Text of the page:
Is there still a need for printed marketing materials?

I found a really fantastic brochure in a junk store during one of my trips to the UK. It’s an “Ogden and Lawson” catalog from the 1930’s, describing their range of steam fittings and valves – prefect for a technology nerd like me! It’s hard-bound with a couple of wonderful, colorized pages showing valve cross sections. There are also printed prices for every item.

beautiful colorized valve image from the 1930's Think about that – a hard-bound brochure with pricing that the publishers fully expected to stay current for, how long, 1 year, 3 years, 10 years? When the only means of communication to your customers was by mail, it was worth spending a bit more on the brochure knowing that they were going to keep it and refer to it for years. Fast forward to 2010 – when the internet rules and it seems that prices change on a daily basis, surely there’s no need for printed materials. Can’t all the relevant info be taken off a website somewhere?

Up until maybe 5 years ago print runs had to be numbered in the thousands otherwise the cost per piece became prohibitive but I’m familiar with more than a couple of companies that ordered their “usual” amount only to be caught up in this new fangled internet nonsense when people just wanted pdf emailed to them not brochures snail mailed. They are, of course, left with thousands of out-of-date brochures on the shelf – another indication that printed marketing materials have had their day?

Not so fast! While it’s clear that the world of printed brochures and sell sheets may never be the same but to announce their demise is also clearly premature. To many people there’s still nothing quite as satisfying as receiving a written confirmation of an inquiry or sale accompanied by relevant printed material showing that what they are interested in actually exists and has supporting technical data. And I think I probably speak for many people of a “certain age” that just find it easier to read from a piece of paper rather than off a monitor screen.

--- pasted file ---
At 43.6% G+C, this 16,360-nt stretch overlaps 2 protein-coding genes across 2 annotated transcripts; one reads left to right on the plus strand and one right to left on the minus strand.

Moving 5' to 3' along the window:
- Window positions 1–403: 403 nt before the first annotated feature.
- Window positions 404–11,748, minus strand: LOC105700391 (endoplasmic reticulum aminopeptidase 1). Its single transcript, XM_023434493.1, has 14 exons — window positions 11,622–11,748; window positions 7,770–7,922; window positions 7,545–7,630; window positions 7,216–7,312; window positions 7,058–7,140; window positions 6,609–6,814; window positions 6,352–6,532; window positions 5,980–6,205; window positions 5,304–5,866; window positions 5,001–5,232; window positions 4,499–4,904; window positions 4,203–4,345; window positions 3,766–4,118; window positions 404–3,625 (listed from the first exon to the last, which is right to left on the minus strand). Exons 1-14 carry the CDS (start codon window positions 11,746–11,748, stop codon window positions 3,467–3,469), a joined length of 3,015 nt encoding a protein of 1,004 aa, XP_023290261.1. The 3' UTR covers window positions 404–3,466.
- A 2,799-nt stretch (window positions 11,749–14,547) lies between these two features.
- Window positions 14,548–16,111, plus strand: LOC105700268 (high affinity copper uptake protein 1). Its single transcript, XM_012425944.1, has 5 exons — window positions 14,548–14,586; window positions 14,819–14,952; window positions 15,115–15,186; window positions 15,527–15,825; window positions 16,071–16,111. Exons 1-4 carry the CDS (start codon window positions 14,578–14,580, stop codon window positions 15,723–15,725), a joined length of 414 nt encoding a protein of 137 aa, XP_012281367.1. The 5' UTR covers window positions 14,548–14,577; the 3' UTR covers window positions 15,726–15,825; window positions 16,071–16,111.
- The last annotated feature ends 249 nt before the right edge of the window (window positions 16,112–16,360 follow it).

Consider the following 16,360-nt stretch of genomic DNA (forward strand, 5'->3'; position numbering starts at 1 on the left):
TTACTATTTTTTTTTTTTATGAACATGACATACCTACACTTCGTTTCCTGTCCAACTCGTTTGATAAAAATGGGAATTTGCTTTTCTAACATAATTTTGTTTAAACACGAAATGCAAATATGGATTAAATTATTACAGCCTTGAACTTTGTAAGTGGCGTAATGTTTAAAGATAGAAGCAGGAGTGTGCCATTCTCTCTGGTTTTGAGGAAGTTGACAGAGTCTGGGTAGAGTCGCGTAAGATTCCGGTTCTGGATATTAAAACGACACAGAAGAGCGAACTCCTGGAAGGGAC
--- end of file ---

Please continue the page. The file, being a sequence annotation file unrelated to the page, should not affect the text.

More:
Here are my new rules for printed marketing materials:

  1. Consider your audience. Surely this should always have been #1, but it’s even more relevant today. Gen X and the Millennials will require short, sharp, material that speaks to them immediately. Older readers will want more detail and more examples and/or applications and won’t mind reading a few pages.
  2. Calculate the print run carefully – today “less is more!” Digital printing has pushed down costs tremendously – what used to costs thousands now costs hundreds. If you are in a fast paced industry (and who isn’t?) chances are that the technology you are promoting today will be very different in 6 months – so adjust your print run downwards accordingly. If you run out of material – that’s probably a good thing because you’ll be able to incorporate all those changes cheaply and efficiently.
  3. Consider print to order and/or print from PDF. Many printers offer very short runs of customized materials that can speak directly to a small group of customers – even on a one-on-one basis. Individual pieces may be more expensive but now there’s no costs associated with storage or handling and changes can be accommodated immediately.
  4. Be creative with color and images! 5-10 years ago businesses could save a bunch of money by printing in one or two colors. Now those savings have all but disappeared and some printers don’t offer any discounts for less than 4 color printing, because it just isn’t worth it. So be creative and use lots of photos and eye-catching images – and if you don’t have a creative bone in your body, hire someone who does!

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